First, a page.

Positive mental states…we breathe approximately 20,000 time a day. Learning how to breathe in a way that fully opens up the torso is fabulous for an instant vitality burst. Whenever you observe feeling increasingly stressed you can in the present moment you can change how you feel and think. The technique to cease ruminating on the past, or projecting into the future is by focussing on your breath. Remember it takes time, patience and practice to breathe efficiently.

For those of us who live consciously conscious – our faces reflect our inner calmness, acceptance and happiness. I once shut down a discussion about “what is beauty?” by saying the happiest, most beautiful people I know are deeply spiritual, intelligent, compassionate positive people.

Harvard Medical School (2013) study revealed people who meditate daily are happier, live longer, maintain healthy relationships, and have longer telomeres – shortened telomeres are linked to accelerated ageing.

Now and Zen: Daily decompress with a 15-minute guided meditation. I have guided meditations or podcasts on all my digital devices. Perfect for longer distance train or bus travel.

I begin each day with breath work insight meditation in my favourite ego-surrendering salutation-yoga posture: Child Pose. The mind graciously bowing down to the heart. Easing into the stillness anchors me in setting my daily intention. The benefits are that throughout the day I can bring my mind back to my intention…helps keep me centred, focussed and present.

Raise awareness, inspire change by regularly checking in with where you are holding onto stress in the body. Frowning. Tightened lips etc are instantly distressed by breathing. good breath practice is regularly checking in with YOU…. breathing in deeper, counting up to 10 and down again…for 10 to 15 minutes to revitalise the mind and body.

Allow your breath to find its own rhythm.. slower, easier, visualise sending your breath to that area on your inhalation. Imagine a knot loosening as you exhale. Repeat this cycle with each inhalation and exhalation. Do a body scan for 10 to 15 minutes. Find a comfortable seat or lie down. Close your eyes and breathe, hold the breath for a few seconds, release, and repeat. First, focus your attention on your feet. Notice any tension, pain, or stress. Take deep, slow breaths helps you you focus your awareness on any area of your body that feels tight, and or stressed. As if you are scanning your body with light, move your attention slowly upward.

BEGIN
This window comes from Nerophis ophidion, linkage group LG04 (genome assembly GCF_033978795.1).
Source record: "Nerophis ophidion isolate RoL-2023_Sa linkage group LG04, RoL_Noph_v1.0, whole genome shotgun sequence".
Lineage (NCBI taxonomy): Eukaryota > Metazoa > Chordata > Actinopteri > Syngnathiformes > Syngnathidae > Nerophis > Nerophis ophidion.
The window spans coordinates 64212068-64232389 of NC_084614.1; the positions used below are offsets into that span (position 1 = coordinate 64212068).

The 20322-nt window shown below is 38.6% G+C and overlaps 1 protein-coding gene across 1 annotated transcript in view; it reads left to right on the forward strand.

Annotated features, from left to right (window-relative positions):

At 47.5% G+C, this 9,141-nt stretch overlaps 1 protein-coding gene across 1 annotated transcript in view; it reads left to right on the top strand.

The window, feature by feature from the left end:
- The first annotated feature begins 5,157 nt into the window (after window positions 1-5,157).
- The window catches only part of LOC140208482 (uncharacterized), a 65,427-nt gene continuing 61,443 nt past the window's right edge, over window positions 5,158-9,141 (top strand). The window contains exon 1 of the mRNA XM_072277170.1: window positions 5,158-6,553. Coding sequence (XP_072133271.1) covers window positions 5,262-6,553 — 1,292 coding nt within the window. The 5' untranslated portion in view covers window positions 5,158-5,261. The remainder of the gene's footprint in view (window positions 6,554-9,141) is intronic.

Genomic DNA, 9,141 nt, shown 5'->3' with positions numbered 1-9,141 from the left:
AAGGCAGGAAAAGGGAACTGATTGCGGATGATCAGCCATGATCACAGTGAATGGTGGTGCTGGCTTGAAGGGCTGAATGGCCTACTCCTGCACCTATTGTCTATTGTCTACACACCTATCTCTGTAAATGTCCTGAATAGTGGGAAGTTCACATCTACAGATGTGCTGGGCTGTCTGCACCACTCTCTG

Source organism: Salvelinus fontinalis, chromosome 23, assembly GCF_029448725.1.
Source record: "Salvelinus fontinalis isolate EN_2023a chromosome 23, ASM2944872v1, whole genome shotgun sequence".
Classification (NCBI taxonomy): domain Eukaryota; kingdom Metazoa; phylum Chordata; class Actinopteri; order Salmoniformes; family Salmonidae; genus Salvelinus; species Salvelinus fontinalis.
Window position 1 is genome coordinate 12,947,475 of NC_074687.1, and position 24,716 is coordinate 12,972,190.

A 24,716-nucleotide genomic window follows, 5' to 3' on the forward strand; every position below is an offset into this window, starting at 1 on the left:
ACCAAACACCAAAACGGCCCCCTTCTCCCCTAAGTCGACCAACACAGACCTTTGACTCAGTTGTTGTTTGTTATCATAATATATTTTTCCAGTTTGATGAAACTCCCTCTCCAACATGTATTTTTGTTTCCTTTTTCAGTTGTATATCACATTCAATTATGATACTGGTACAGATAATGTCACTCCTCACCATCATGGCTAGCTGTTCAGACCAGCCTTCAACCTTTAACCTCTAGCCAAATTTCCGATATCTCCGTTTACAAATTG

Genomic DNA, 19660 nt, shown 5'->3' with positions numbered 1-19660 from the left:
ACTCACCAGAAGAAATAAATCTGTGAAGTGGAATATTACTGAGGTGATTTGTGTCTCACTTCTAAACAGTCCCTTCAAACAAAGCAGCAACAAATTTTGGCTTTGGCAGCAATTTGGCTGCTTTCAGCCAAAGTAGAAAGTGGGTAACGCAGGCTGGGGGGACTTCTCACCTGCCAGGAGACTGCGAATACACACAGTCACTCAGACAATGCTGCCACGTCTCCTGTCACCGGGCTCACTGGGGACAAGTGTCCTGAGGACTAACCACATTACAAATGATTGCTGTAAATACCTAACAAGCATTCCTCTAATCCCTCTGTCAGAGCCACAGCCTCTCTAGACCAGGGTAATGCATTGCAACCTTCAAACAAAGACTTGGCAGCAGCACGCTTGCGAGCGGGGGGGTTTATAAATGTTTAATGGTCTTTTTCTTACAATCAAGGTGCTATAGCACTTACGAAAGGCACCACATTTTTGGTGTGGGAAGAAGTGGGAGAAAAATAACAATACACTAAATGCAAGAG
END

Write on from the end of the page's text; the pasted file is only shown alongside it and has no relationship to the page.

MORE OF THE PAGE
Bring your awareness to how each part of your body feels as you continue to slow your breathing, from the top of head, the back and sides of your head, your neck and shoulders – particularly when we are sitting at the computer, or in the car/train or plane for long periods of time…I was taught at a very young age the importance of good posture.

Robust digestion: compassionate nutrition means we have a healthy relationship with food, from planning, prepping to making whatever it is we are eating look gorgeous. I love beauty, grace and elegance. We eat with our eyes, my nature is that whatever I am doing: “Let the beauty we love be what we do.”

There are so many ways too reduce stress. Proven to bring instant relief is a mind/ body realignment technique that returns me to a state of happiness in the moment. Pause. Breathe. Straighten my back. Open my torso and instantly be connected, restored and renewed.

Want to look and feel younger, stronger and have abundant energy. Change your breathing. Stress ages our bodies, as does pollution, too much sun, smoking, sugar processed foods and an absence of insight mediation.

Our breath instantly detoxifies us. Releases any tightness and toxins which left unattended to impacts the quality of sleep, and our bodies natural ability to self-regulate. Breathing increases the flow of energy.

We can go without food for 40 days – and without water for three days. When our breath is impacted by sudden onset illness or an accident we have a few minute window in which to get help and even less if we are flying and the plane loses air pressure. Which is why it is always recommend putting on your oxygen mask first, then help your loved ones…